What brings your hero and heroine together?

Paul is shot down over Germany. He speaks German, thanks to his grandparents, but needs help. He knows his late wife’s best friend lives in the general vicinity of his location, and sets out to find her. Heidi is shocked to see him—and horrified to learn Rachel is dead. She remembers him, of course, and agrees to help.

Heidi Wetzel finds meaning to her life in her work caring for children. What is it about working with kids that gives Heidi hope?

If not for the war, she’d be a mother now. The evacuated children bring meaning into her life.

Heidi seems like a strong and brave woman. Did you think of anyone in real-life when you created her?

I created Heidi the way I hope I would have been in Nazi Germany. Most people were intimidated into silence and inaction. The consequences for the smallest perceived infraction were steep. Who could be trusted? How would I have reacted?

What research did you do to portray “war-torn western Germany” as it says on your book’s blurb?

I’ve acquired a sizable library of my own. Unfortunately, I totally lack an ear for languages and my college German is abysmal. I did find several books in English, like Under the Bombs, which paint a heartrending picture of German civilian life.

Who was your real-life inspiration in creating your hero Paul Braedel’s character?

No one, really. Paul’s an astronomer because I have an interest in astronomy. He lives in Wisconsin, of course. In the original story, he came from Green Bay, but in the rewrite, he relocated to Milwaukee.

Paul lost his “zest for life,” so he headed to England. Why England?

The only Americans in Germany in the spring of 1944 were shot down airmen, so Paul had to be in the Air Force in order to get together with Heidi. (I wrote the original as a historical romance, but the rewrite is a historical with just a touch of romance.) Airmen were based in England or Italy. Northwest Germany was targeted by air groups in England. I chose the base at Ridgewell because it’s one word and easy to pronounce.

The voice of God speaks to Paul, telling him to “Find Heidi.” Describe how you wrote that scene.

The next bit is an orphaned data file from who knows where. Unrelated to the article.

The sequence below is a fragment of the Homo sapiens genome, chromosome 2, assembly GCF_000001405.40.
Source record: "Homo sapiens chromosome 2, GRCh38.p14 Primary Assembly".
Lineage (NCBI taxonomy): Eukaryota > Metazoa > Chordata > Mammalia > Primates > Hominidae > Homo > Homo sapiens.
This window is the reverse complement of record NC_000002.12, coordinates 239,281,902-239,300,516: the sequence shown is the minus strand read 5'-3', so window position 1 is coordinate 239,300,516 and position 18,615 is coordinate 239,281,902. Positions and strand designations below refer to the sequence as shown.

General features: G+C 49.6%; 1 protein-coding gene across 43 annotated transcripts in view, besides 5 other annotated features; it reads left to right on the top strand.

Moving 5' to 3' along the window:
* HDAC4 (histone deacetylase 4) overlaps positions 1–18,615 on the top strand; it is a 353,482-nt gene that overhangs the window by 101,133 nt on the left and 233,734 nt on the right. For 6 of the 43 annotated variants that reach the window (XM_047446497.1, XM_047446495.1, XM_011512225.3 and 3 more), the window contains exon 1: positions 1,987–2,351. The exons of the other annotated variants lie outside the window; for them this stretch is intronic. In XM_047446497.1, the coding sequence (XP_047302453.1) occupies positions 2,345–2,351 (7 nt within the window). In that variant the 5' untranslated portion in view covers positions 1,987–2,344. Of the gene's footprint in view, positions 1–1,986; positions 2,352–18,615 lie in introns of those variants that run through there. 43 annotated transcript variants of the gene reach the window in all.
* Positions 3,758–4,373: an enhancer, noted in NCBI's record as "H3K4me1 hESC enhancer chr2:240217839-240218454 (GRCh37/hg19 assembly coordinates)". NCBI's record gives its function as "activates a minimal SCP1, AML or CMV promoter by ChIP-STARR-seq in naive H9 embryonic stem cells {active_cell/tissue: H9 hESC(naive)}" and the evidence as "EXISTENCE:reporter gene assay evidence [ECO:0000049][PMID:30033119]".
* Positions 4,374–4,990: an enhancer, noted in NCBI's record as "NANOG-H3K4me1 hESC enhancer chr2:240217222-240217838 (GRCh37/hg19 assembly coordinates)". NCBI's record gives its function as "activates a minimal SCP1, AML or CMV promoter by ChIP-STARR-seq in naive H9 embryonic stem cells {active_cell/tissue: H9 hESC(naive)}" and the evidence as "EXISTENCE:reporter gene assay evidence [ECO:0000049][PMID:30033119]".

Paul’s alone, deep in enemy territory, possibly hunted, definitely shaky. He needs help and, even though he’s been ignoring God, the best help was only a prayer away. As he sits on a log, he finally prays, Help me, Lord. Then the thought, Find Heidi, fills his mind.

I didn’t want anything flashy. Just a still, small voice in Paul’s head, assuring him he’s not alone.

As a woman of faith, how does your relationship with God affect your storytelling?

I want my stories to be entertaining, enlightening, and uplifting. If God read my book, I hope He would finish it and say, “Well done.”

What is the theme or moral of your book?

Second chances. Both main characters begin the story with awful losses in their lives. They pick themselves up and learn to embrace life again. The moral is, “No matter how bad life gets, God is still with us.”

After writing this novel, what can you advise people about “friends and enemies” in the real world?

I was the victim of bullies for several years while growing up. My walls are high. It’s hard for me to open up. But first impressions aren’t always correct.

I worked at a library where another librarian seemed gruff and unfriendly. I tended to stay out of her way. When I left and the librarians gave me a luncheon, I discovered she was really a nice lady. I missed a friendship there.


Alexis A. Goring is a writer at heart and a journalist by profession. She loves the art of storytelling and has released her first book, an inspirational romance novella called Hope in My Heart: A Collection of Heartwarming Stories, in Sept. 2013. When Alexis is not working on her next book or chasing the next big story, she can be found listening to music, enjoying food, shopping at her favorite malls, and spending quality time with loved ones. Connect with Alexis online.